One thing I love about where I live is the amazing community spirit. It mat be one of the most deprived areas in Scotland, but what we lack in our pockets we make up for in kindness and good spirits.
The latest example of that is the Look for a Book West Dunbartonshire initiative which was recently started by a local mum. Having seen something similar in another area, she decided to bring the idea to our neighbourhood which has got everybody in the community spirit.
What is Look for a Book West Dubartonshire?
According to their Facebook page, it’s a thrilling activity for families which injects fun and excitement into reading, by combining it with hide and seek. Essentially, children are invited to hunt for books around the local area, which have been hidden by other children. Books are hidden in parks, at the school gates, in the leisure centres and local cafes and anywhere that makes a good hiding spot really.
Each book is hidden with a cover note from Look for a Book West Dunbartonshire, saying congratulations on finding the book, and encouraging finders to read and keep, pass on or re-hide the book once they have read it. Finders are also encouraged to hide their own books for other boys and girls to find.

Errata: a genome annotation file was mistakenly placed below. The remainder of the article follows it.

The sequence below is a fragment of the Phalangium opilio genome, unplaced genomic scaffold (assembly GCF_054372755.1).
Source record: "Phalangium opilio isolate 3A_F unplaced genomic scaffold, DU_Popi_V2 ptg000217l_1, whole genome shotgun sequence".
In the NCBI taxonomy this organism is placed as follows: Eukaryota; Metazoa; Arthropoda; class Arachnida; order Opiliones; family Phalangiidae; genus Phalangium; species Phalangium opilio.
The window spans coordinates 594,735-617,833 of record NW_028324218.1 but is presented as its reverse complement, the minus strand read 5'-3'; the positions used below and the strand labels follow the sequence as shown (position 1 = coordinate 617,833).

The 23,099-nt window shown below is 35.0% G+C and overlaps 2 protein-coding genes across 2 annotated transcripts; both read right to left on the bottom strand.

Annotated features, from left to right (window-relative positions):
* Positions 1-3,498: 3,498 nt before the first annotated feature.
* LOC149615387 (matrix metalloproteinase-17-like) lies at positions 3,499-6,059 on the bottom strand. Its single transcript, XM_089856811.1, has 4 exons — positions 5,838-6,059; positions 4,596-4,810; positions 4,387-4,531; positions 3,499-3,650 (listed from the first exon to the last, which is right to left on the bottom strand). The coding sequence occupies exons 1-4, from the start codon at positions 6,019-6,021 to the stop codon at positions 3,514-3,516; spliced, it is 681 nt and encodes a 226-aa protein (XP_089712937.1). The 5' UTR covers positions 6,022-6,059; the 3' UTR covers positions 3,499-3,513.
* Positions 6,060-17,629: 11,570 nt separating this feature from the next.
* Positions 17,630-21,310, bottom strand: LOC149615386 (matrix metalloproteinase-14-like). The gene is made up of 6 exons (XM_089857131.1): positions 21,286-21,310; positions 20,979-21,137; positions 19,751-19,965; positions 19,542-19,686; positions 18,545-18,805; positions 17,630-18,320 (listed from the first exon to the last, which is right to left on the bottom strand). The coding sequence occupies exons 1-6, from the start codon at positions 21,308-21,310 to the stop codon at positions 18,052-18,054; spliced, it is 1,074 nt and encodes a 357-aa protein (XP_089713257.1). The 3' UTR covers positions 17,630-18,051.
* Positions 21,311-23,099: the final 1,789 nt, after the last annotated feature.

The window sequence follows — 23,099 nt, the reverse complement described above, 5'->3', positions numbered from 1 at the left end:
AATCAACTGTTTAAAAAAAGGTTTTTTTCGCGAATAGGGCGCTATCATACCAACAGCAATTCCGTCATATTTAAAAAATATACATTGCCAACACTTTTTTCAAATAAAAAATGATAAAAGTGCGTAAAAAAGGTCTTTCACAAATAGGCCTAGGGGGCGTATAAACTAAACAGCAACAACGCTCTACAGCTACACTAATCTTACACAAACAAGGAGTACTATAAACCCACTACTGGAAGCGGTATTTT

The power of social media is what really drives this fun game – clues as to where books are hidden are shared in the Facebook group and conversely parents share pictures of their happy children who have found books. The cover note with books strongly encourages the use of social media to share findings and be part of this community game.
Taking part in Look for a Book West Dunbartonshire
Its really easy to take part as all you need is a dry day to get outside and get hunting! We looked on the Facebook group to see if any books had been recently hidden nearby, and if any clues had been shared. This game is so popular in the area that books can literally be found within 15 minutes of a clue being shared online.
Unfortunately we haven’t found any books yet (though not for lack of trying!) But we did take part and hide some books locally. The cover sheets to accompany the books are available to print online, and most of the local West Dunbartonshire libraries have stocks of the cover sheets and plastic wallets to keep books dry. We just did it the old fashioned way and wrote our notes by hand.
We picked our spots and set off to hide some books from our bookshelves which Travis was no longer interested in. At this stage in his life, I’m too scared to give away some of his more loved books to others (if we don’t read Mr Happy at Sports Day every bedtime, I think his world would implode) but a lot of the participants have given away some of their favourite books, and well-loved ones that they have grown out of. Others have bought books especially to hide, though there’s no obligation to do that.